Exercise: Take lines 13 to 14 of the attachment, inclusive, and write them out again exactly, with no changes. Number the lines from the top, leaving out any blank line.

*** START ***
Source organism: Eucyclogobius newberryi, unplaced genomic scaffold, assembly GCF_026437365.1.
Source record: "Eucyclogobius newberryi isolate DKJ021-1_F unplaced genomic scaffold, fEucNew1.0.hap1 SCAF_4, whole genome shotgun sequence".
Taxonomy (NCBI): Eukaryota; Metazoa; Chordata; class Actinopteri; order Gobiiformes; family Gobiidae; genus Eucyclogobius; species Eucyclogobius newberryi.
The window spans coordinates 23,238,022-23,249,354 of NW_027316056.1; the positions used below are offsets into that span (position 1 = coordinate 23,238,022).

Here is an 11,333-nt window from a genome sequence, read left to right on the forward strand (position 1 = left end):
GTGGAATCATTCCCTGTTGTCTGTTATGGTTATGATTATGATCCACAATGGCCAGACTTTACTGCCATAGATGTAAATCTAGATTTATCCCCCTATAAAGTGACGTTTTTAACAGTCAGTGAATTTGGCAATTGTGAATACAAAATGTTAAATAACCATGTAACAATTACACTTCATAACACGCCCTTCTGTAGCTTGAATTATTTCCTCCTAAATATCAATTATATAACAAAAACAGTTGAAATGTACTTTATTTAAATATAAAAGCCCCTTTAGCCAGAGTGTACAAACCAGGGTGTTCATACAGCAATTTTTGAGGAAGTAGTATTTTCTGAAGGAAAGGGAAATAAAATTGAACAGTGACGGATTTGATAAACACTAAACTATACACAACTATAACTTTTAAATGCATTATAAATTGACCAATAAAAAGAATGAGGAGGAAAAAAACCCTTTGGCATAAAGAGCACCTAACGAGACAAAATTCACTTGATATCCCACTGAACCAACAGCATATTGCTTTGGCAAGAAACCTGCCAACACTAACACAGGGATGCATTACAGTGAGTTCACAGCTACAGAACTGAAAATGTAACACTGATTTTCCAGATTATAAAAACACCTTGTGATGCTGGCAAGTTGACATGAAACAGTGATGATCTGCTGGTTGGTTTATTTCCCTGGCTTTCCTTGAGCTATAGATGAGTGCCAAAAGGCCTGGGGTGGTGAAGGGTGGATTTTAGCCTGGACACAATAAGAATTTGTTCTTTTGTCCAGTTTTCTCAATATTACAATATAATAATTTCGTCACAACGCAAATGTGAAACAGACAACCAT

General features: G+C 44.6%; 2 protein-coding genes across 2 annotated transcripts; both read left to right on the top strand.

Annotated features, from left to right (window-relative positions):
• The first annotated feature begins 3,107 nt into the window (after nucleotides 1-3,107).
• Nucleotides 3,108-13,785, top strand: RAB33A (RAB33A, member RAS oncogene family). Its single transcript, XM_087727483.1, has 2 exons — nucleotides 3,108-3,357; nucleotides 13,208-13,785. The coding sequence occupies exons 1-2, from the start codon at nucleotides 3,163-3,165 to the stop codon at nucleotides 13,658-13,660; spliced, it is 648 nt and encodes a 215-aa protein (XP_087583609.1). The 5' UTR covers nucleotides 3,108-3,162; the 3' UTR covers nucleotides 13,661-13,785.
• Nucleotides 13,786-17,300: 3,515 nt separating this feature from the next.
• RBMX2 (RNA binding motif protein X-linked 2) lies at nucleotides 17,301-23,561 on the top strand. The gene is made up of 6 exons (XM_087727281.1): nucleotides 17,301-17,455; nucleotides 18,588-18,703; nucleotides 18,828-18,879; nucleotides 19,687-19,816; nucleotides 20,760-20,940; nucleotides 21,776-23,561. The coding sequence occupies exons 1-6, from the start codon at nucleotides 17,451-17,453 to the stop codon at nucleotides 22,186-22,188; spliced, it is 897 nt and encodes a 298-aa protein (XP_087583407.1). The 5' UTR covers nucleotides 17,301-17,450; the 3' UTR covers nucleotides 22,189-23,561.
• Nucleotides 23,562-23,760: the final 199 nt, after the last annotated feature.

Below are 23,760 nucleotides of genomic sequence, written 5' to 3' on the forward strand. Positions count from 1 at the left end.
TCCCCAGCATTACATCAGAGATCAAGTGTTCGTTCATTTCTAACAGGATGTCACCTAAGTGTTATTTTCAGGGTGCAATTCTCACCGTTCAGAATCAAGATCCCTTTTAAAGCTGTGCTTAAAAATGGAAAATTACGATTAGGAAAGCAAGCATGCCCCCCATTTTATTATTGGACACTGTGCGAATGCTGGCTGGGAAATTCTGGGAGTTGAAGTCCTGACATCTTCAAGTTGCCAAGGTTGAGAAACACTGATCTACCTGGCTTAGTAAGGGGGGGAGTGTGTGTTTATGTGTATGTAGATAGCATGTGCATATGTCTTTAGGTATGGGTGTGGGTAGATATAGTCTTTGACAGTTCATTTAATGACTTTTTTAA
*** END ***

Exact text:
• Nucleotides 23,562-23,760: the final 199 nt, after the last annotated feature.

Below are 23,760 nucleotides of genomic sequence, written 5' to 3' on the forward strand. Positions count from 1 at the left end.